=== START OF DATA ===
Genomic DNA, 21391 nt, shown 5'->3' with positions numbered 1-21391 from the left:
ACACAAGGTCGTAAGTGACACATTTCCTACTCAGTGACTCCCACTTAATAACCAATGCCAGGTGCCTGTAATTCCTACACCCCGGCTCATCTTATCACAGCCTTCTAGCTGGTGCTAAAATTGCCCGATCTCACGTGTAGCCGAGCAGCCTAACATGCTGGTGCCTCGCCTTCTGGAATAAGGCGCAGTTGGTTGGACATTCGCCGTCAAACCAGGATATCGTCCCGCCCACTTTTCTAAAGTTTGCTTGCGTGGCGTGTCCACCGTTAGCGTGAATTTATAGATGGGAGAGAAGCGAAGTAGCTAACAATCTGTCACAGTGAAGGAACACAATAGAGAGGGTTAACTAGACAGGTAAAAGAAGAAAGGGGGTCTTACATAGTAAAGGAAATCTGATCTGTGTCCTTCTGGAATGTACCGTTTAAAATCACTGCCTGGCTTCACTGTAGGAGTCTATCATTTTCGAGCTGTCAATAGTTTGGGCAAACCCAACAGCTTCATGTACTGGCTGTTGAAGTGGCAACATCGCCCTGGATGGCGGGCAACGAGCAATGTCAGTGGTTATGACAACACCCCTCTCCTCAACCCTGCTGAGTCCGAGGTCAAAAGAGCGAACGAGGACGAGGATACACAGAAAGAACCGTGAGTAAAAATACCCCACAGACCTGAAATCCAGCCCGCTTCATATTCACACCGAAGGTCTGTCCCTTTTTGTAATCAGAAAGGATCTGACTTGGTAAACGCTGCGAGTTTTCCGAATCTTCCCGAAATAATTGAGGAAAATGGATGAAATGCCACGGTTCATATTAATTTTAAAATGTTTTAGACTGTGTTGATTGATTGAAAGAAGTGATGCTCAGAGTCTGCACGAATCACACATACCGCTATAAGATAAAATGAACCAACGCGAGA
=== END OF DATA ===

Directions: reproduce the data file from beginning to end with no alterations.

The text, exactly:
Genomic DNA, 21391 nt, shown 5'->3' with positions numbered 1-21391 from the left:
ACACAAGGTCGTAAGTGACACATTTCCTACTCAGTGACTCCCACTTAATAACCAATGCCAGGTGCCTGTAATTCCTACACCCCGGCTCATCTTATCACAGCCTTCTAGCTGGTGCTAAAATTGCCCGATCTCACGTGTAGCCGAGCAGCCTAACATGCTGGTGCCTCGCCTTCTGGAATAAGGCGCAGTTGGTTGGACATTCGCCGTCAAACCAGGATATCGTCCCGCCCACTTTTCTAAAGTTTGCTTGCGTGGCGTGTCCACCGTTAGCGTGAATTTATAGATGGGAGAGAAGCGAAGTAGCTAACAATCTGTCACAGTGAAGGAACACAATAGAGAGGGTTAACTAGACAGGTAAAAGAAGAAAGGGGGTCTTACATAGTAAAGGAAATCTGATCTGTGTCCTTCTGGAATGTACCGTTTAAAATCACTGCCTGGCTTCACTGTAGGAGTCTATCATTTTCGAGCTGTCAATAGTTTGGGCAAACCCAACAGCTTCATGTACTGGCTGTTGAAGTGGCAACATCGCCCTGGATGGCGGGCAACGAGCAATGTCAGTGGTTATGACAACACCCCTCTCCTCAACCCTGCTGAGTCCGAGGTCAAAAGAGCGAACGAGGACGAGGATACACAGAAAGAACCGTGAGTAAAAATACCCCACAGACCTGAAATCCAGCCCGCTTCATATTCACACCGAAGGTCTGTCCCTTTTTGTAATCAGAAAGGATCTGACTTGGTAAACGCTGCGAGTTTTCCGAATCTTCCCGAAATAATTGAGGAAAATGGATGAAATGCCACGGTTCATATTAATTTTAAAATGTTTTAGACTGTGTTGATTGATTGAAAGAAGTGATGCTCAGAGTCTGCACGAATCACACATACCGCTATAAGATAAAATGAACCAACGCGAGA